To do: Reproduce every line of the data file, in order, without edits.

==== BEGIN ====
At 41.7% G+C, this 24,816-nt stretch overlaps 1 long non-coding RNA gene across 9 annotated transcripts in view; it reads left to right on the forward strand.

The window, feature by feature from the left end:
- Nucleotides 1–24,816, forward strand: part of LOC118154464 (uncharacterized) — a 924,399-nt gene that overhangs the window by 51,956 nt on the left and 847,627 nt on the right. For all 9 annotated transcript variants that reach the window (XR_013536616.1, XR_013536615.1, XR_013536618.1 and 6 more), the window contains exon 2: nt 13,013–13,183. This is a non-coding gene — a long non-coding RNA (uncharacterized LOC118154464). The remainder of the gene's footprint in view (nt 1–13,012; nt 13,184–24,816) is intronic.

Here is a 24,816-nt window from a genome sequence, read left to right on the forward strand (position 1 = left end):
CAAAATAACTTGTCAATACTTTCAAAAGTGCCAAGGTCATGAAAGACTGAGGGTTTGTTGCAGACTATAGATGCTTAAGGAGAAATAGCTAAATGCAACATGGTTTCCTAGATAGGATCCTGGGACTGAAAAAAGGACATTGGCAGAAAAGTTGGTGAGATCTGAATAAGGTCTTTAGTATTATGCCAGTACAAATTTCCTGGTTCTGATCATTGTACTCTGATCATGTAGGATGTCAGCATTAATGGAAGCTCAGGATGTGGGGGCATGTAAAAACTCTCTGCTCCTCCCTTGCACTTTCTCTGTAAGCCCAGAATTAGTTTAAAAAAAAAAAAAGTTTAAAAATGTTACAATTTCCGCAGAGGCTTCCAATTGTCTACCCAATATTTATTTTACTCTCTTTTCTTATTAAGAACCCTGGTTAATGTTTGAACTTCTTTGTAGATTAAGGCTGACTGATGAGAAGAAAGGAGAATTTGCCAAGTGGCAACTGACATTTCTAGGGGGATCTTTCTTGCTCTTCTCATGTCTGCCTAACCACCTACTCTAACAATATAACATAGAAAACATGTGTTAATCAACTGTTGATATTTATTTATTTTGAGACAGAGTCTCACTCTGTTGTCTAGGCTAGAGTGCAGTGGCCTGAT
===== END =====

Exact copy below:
At 41.7% G+C, this 24,816-nt stretch overlaps 1 long non-coding RNA gene across 9 annotated transcripts in view; it reads left to right on the forward strand.

The window, feature by feature from the left end:
- Nucleotides 1–24,816, forward strand: part of LOC118154464 (uncharacterized) — a 924,399-nt gene that overhangs the window by 51,956 nt on the left and 847,627 nt on the right. For all 9 annotated transcript variants that reach the window (XR_013536616.1, XR_013536615.1, XR_013536618.1 and 6 more), the window contains exon 2: nt 13,013–13,183. This is a non-coding gene — a long non-coding RNA (uncharacterized LOC118154464). The remainder of the gene's footprint in view (nt 1–13,012; nt 13,184–24,816) is intronic.

Here is a 24,816-nt window from a genome sequence, read left to right on the forward strand (position 1 = left end):
CAAAATAACTTGTCAATACTTTCAAAAGTGCCAAGGTCATGAAAGACTGAGGGTTTGTTGCAGACTATAGATGCTTAAGGAGAAATAGCTAAATGCAACATGGTTTCCTAGATAGGATCCTGGGACTGAAAAAAGGACATTGGCAGAAAAGTTGGTGAGATCTGAATAAGGTCTTTAGTATTATGCCAGTACAAATTTCCTGGTTCTGATCATTGTACTCTGATCATGTAGGATGTCAGCATTAATGGAAGCTCAGGATGTGGGGGCATGTAAAAACTCTCTGCTCCTCCCTTGCACTTTCTCTGTAAGCCCAGAATTAGTTTAAAAAAAAAAAAAGTTTAAAAATGTTACAATTTCCGCAGAGGCTTCCAATTGTCTACCCAATATTTATTTTACTCTCTTTTCTTATTAAGAACCCTGGTTAATGTTTGAACTTCTTTGTAGATTAAGGCTGACTGATGAGAAGAAAGGAGAATTTGCCAAGTGGCAACTGACATTTCTAGGGGGATCTTTCTTGCTCTTCTCATGTCTGCCTAACCACCTACTCTAACAATATAACATAGAAAACATGTGTTAATCAACTGTTGATATTTATTTATTTTGAGACAGAGTCTCACTCTGTTGTCTAGGCTAGAGTGCAGTGGCCTGAT